Poverty.  Wood heat is convenient and it’s also relatively inexpensive. This is nice for people in poverty, and it’s also nice for people in underdeveloped countries. Unfortunately, this also leads to indoor air pollution and an increased incidence of the complications of inhaling it. About three billion people continue to heat and cook using biomass fuel.

What does this mean?  Surely this may be difficult for some people, although it basically shows the need to limit exposure to wood smoke, especially if you have a family history of respiratory diseases, and especially if you already have a diagnosis of asthma or COPD. Alternative sources of heat, include gas, electricity, and heating oil. 

References and further reading:

Saturday, April 23, 2016

My theory why small, regional hospitals are disappearing

During the course of the past ten years many smaller hospitals have either closed their doors or merged with larger hospitals. There are various reasons for this, but I think one of the main reasons is corporate cronyism. It's always existed to a certain degree, but it has been put on steroids since during the Obama administration. This is not a criticism of Obama, it's just an observation.

Okay, so money has always played a significant role in politics. You will always have corporations that make a lot of money, everybody always wants more (I don't care who you are) and the lure of making more money is always seductive. 

Now, I don't have a problem with corporations making lots of money, and I never will.  I believe there is plenty of money to go around, enough so that every person, every corporation, in the world could be rich if they made the effort; if they sacrificed their time, and took the risks.  I mean, that's what American Exceptionalism is all about. 

So you have corporate cronyism, or socialist cronyism, or capitalist cronyism, or whatever you want to call it.  This is where large corporations, those with a lot of money like Walmart, send lobbyists or consultants to Washington to make sure laws are passed that benefit them; laws that might help them make more money. 

It is in this regard that Walmart supported a higher minimum wage.  Walmart executives know that they can afford the higher wages, while many of their smaller competitors may not be able to afford it.  In this way, Walmart is able to beat their competitors without having to beat them in the marketplace.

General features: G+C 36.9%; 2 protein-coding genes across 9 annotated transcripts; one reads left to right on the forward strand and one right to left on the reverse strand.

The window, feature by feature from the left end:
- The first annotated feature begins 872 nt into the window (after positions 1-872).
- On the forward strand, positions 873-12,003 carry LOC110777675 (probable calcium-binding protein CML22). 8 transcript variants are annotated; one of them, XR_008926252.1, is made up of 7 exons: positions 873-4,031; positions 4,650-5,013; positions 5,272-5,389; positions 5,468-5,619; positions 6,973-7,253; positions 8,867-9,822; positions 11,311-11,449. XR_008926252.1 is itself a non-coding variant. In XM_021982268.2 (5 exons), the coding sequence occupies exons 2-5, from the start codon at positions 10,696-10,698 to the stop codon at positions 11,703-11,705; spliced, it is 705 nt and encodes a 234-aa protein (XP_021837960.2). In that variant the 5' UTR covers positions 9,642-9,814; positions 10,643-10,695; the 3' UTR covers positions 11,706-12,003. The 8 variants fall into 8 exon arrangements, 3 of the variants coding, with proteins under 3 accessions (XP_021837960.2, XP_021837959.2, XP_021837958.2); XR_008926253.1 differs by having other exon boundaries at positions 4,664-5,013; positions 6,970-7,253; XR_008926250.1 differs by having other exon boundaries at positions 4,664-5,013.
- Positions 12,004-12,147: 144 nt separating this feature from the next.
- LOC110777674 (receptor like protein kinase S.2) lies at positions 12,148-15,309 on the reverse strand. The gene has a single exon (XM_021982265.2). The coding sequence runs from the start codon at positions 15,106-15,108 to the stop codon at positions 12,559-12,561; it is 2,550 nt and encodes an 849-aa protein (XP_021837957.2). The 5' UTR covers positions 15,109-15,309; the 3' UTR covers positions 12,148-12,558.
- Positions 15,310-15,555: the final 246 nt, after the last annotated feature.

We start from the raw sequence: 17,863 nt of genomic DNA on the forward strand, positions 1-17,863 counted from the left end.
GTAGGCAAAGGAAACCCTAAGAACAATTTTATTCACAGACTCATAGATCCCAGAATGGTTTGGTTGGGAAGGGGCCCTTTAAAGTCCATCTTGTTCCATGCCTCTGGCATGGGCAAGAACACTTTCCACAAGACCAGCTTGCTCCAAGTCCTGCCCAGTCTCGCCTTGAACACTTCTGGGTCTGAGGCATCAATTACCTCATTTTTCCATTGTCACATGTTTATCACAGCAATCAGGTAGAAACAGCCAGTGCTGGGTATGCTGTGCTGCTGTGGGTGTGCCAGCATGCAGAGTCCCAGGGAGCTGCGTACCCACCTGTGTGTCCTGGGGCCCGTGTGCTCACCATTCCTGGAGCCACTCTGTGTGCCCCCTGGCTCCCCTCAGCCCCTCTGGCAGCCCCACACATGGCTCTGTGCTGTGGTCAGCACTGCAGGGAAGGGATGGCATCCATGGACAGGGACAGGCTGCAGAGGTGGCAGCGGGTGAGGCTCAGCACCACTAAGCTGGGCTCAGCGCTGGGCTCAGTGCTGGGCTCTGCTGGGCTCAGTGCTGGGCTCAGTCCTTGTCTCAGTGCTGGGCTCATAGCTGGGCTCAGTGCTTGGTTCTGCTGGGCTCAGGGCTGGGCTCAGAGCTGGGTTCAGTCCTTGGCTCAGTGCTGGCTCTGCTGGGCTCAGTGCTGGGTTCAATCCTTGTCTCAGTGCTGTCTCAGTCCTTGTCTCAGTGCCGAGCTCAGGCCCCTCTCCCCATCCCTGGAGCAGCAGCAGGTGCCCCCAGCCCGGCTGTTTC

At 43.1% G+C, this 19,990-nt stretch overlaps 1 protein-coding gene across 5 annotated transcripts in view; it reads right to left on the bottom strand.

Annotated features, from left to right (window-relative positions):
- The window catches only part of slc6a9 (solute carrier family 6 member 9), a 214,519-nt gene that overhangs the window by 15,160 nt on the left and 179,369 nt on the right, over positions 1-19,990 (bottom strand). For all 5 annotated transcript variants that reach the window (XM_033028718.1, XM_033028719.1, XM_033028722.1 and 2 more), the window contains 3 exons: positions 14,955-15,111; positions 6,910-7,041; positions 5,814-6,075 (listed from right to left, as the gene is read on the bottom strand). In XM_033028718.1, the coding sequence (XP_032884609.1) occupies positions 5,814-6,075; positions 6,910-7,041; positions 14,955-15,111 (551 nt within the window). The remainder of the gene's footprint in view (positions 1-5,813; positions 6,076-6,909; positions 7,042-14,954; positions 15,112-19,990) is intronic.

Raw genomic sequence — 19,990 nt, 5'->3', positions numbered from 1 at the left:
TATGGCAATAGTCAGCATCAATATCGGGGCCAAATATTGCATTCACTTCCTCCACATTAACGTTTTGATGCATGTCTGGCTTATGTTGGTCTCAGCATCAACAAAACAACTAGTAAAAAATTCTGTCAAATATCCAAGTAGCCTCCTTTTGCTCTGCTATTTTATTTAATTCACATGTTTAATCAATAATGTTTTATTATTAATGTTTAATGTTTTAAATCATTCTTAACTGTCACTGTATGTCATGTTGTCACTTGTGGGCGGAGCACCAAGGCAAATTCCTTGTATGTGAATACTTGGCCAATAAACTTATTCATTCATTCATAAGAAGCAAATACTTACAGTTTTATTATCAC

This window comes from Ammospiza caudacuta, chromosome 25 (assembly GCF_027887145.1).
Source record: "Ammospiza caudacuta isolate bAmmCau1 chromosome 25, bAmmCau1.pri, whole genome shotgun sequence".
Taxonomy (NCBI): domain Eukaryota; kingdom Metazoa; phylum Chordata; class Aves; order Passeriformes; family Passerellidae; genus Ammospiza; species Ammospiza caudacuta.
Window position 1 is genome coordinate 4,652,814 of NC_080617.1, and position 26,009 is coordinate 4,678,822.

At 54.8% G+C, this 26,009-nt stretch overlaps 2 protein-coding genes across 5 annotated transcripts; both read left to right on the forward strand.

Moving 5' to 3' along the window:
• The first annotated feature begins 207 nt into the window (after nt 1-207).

In other words, even if Walmart competitors have a better product, Walmart can beat them because it can afford to make deals with politicians, while their competitors cannot. (Ironically, Walmart's profits have stagnated, and they are now blaming the minimum wage hike.  Go figure!)

This is the same in healthcare.  You have large hospital groups that can afford to send lobbyists and consultants to Washington. They can afford to make deals with politicians. They give thousands of dollars to this politician, or that politician.  They even support laws that they otherwise would not support because they know they can afford it.  

For instance, Obamacare has required hospitals to hire 20 or 30 new people just to make sure they are in compliance with all the new regulations. They can afford to make all the changes that are required, while their competitors cannot.

Not helping here is that Obamacare made it easier for hospitals to merge, almost encourages it.

Because they cannot afford it, smaller hospitals have had to make decisions to either close shop or be bought our or to merge.  It is by this means that large hospitals have become larger, and smaller, regional hospitals have become a thing of the past.

I'm not saying here that I agree with Obamacare or not, this is just what is happening, or has happened. Money is important to get elected and re-elected. Money is important to get your agenda passed, and right now, like it or now, Obama is selling. 

Buying laws is important to benefiting your business.  So, so long as this is legal, it will continue to occur. And, like it or not, it has occurred under the Obama administration more so than in the past.

Further reading:

Thursday, April 21, 2016

Why healthcare costs have increased since 2010

So large hospital groups have succeeded in beating out the competition by supporting big government, which in turn creates laws that create regulations that smaller hospitals cannot afford. This, in turn, causes their competitors to either close their doors, or they have no choice but to merge with the larger groups. This, in turn, has resulted in higher healthcare costs.

This is contrary to the promise that healthcare costs would go down under Obamacare. Yet Obamacare has made it easier to merge, and easier to charge high prices. In fact, Obamacare almost encourages it through incentives. Check out here some quotes from